Editor of the Guardian Alan Rusbridger made clear his feelings on paywalls and the growing importance of social media during the 2010 Hugh Cudlipp lecture yesterday, entitled 'Does journalism exist?' The Guardian reproduced the text of the lecture here.
Hugh Cudlipp was an editor at the Daily Mirror from the early 1950s to early 1970s,
a period in which, as Rusbridger pointed out, newspaper editors' key challenge was producing good editorial content, rather than trying to come up with a new business model, which is a top issue confronting all editors now. "No one can currently be sure about the business model for what we do," said Rusbridger, and by thinking about it "you can scare yourself into total paralysis."
Addressing the issue of paid online content, Rusbridger said that making people universally pay for your content might be the right direction in "business terms" but in "editorial terms" it reduces your access and influence. "It removes you from the way people the world over now connect with each other. You cannot control distribution or create scarcity without becoming isolated from this new networked world."
He also discussed it in terms of "'authority' versus 'involvement'": previously, journalists were in a unique position to deliver content and information, while as now, readers can and want to be able to contribute, to create their own content and interact with their peers. "People may also be less interested to receive journalism in an inert context," he said.
He highlighted that there was no agreement among publishers on whether or not the public should be directly charged for journalism, mentioning the "very vocal" Rupert Murdoch who is now asserting that the reader must pay a proper sum for content, compared to Alexander Lebedev, who made London's Evening Standard into a freesheet.
Rusbridger described moves to charge online as "a hunch:" there is no guarantee that it going to work.
Rusbridger believes that digital advertising may well pick up again "to dismiss the potential growth of digital right now - on the basis of the worst economic crisis since 1929 - may be a little premature." He pointed out that the Guardian made £25m from digital advertising last year, and said that his "commercial colleagues believe we would earn a fraction of that from any known pay wall model." The Guardian has looked at at least six different paywall proposals and is "currently unpersuaded," Rusbridger said.
With regards to mobile news, Rusbridger said "we're all at the start of an experiment that is fascinating but unknown." He refered to the Guardian's paid iPhone app, which sold 70,000 in its first month. And moving on to e-readers, he believes that this year will see "a fascinating struggle for dominance between the Kindle, the Sony reader, Plastic Logic's Que, the Skiff Reader and LG's 19-inch bendy e-journal," and said that as of Wednesday, the anticipated announcement of Apple's tablet might mean all these remarks are out of date.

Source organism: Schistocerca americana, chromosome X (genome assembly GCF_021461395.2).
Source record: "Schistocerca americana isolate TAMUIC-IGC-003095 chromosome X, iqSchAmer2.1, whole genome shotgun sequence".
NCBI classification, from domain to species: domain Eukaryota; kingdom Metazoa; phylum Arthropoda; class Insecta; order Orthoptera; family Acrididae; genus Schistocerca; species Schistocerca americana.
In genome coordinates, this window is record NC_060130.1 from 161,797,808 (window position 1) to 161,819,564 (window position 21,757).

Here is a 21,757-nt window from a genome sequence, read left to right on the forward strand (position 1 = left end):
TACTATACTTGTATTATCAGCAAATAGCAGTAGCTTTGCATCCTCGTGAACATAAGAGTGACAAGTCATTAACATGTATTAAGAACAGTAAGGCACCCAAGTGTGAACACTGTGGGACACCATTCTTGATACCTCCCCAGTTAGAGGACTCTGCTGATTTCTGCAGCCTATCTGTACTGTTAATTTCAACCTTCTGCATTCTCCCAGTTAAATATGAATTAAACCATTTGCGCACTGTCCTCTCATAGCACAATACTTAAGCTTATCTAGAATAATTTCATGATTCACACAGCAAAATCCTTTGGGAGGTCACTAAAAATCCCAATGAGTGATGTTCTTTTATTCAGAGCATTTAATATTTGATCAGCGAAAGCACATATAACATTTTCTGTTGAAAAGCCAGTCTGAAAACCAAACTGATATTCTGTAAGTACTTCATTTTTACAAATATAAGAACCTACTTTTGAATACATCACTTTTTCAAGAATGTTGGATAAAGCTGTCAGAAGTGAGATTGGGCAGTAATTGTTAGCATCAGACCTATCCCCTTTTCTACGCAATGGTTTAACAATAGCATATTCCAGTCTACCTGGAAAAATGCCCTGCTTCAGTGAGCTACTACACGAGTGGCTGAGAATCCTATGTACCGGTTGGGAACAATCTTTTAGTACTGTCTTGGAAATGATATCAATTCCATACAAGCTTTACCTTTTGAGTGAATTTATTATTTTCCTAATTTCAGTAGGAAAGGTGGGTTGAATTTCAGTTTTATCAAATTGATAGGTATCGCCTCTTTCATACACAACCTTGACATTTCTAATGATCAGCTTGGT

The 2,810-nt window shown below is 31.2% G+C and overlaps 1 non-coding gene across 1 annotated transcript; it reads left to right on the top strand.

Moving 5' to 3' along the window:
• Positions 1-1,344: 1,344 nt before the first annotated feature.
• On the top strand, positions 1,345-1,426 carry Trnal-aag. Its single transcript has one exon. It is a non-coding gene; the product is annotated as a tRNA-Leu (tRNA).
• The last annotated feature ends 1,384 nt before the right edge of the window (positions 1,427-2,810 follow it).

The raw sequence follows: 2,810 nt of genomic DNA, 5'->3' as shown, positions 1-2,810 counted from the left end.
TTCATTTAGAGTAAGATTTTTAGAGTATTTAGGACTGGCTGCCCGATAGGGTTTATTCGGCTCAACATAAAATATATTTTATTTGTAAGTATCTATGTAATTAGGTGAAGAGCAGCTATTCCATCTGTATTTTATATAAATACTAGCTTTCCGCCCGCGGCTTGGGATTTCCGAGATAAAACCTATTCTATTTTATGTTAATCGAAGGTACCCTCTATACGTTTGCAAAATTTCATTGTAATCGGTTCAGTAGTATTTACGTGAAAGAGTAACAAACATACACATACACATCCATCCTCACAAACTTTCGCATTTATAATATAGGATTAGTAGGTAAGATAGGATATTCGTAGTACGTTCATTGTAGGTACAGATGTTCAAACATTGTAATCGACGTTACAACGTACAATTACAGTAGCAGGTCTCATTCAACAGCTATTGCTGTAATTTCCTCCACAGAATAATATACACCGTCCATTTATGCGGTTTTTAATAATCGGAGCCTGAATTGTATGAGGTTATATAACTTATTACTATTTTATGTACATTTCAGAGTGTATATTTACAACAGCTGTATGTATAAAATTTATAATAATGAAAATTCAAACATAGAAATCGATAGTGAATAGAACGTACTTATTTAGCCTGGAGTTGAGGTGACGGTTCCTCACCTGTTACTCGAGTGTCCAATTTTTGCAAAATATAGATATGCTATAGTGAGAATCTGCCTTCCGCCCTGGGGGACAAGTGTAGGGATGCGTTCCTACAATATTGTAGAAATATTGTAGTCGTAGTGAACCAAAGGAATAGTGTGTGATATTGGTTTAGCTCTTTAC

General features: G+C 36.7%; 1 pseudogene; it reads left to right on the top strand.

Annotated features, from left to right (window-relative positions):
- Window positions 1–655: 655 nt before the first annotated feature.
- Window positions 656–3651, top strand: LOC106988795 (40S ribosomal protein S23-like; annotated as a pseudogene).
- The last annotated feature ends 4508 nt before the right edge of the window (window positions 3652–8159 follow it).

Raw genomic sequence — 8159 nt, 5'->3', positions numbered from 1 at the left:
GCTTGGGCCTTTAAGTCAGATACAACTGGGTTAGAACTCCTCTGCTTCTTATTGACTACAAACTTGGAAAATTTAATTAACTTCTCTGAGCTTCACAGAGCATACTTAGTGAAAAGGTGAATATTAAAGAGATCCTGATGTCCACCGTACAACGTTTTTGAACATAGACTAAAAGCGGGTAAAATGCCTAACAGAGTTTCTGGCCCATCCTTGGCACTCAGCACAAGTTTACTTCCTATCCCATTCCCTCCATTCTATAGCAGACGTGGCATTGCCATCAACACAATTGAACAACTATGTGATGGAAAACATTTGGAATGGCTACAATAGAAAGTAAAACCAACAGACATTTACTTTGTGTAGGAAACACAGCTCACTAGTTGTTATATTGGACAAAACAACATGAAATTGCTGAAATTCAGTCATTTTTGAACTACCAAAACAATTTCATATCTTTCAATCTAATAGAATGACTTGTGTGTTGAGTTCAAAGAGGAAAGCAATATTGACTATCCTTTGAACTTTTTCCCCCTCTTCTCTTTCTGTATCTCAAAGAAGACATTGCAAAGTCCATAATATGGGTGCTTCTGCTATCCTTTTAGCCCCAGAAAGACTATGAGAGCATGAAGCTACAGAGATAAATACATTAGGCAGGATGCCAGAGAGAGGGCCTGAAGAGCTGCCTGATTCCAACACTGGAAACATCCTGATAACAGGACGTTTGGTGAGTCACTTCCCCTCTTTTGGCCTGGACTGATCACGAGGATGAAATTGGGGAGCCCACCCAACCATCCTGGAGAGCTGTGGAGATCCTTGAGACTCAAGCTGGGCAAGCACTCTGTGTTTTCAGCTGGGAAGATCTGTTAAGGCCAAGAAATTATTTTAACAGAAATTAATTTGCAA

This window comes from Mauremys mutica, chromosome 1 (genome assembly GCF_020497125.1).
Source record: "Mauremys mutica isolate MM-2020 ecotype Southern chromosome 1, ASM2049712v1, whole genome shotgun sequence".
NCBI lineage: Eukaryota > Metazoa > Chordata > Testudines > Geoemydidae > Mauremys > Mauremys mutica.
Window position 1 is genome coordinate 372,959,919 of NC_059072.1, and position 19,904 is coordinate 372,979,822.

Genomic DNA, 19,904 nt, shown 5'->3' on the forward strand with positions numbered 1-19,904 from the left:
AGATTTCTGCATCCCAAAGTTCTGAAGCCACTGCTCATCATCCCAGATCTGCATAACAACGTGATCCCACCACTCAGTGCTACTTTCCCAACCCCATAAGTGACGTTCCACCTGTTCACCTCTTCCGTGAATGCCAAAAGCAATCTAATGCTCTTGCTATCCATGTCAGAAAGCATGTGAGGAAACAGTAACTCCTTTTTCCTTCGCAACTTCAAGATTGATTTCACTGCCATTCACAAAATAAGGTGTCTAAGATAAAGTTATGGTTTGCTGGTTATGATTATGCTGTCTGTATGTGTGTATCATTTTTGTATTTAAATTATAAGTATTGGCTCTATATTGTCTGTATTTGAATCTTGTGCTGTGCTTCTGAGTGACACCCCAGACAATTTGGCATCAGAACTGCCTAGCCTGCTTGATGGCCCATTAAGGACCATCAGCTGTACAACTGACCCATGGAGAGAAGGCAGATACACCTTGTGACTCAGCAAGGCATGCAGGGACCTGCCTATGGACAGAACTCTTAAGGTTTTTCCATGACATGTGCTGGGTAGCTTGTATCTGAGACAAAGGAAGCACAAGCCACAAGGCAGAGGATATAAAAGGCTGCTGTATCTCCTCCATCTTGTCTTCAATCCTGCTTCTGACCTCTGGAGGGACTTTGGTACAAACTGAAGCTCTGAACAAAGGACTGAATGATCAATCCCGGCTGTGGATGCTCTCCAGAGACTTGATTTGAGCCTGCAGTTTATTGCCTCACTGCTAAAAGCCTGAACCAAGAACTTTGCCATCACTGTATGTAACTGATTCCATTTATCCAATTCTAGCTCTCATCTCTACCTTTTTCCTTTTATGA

Rusbridger said that he could not join in opposing the BBC, an organisation which has been criticized by those promoting paid online content because of the competition that its website provides. For one, Rusbridger said, "the BBC is almost certainly the best news organisation in the world - the most serious, comprehensive, ethical, accurate, international, wide-ranging, fair and impartial," and as a citizen he admires it. And if you compare the state of newspapers in the UK to the state of newspapers in the US where there is not such a prominent public service broadcaster to compete with, there is little difference. There is also another competitor to deal with: the Murdoch-owned Sky News also offers a free news web site.
"As an editor, I worry about how a universal pay wall would change the way we do our journalism," he continued. "Journalists have never before been able to tell stories so effectively, bouncing off each other, linking to each other (as the most generous and open-minded do), linking out, citing sources, allowing response - harnessing the best qualities of text, print, data, sound and visual media. If ever there was a route to building audience, trust and relevance, it is by embracing all the capabilities of this new world, not walling yourself away from them."
He explained how different it would be when reporting a big scoop such as the Guardian's revelation that Google was about to drop censorship in China if instead of bouncing around the world in seconds via Twitter and other social media, the story had been stuck behind a paywall. (Although obviously some paywalls, such as that planned by the New York Times, could include a "first click" option, meaning that the first click into the site was free.)
The ubiquity of blogs, social networks and of other sites, focused on the arts of books, for example, that freely invite contributions from the public as well as their own writers, means that it is "hard to sustain" the idea that "journalists are uniquely knowledgeable and insightful," said Rusbridger. Or in other words, newspaper content might not be considered valuable enough for many to pay for any more, as there are plenty of other ways to people to find out about the things they are interested in.
Rusbridger also highlighted the ways that a newspaper can "harness something of the web's power," listing examples from the Guardian's recent reporting: crowdsourcing the G20 protests and MP's expenses, or the Trafigura case, which was brought to public attention via Twitter.
The Guardian had a record 37 million readers visit its website in December 2009, approximately one third coming from the UK, one third from the US and one third from the rest of the world. And Rusbridger does not feel that the Guardian should cut itself off "from a revolution such as we're living through."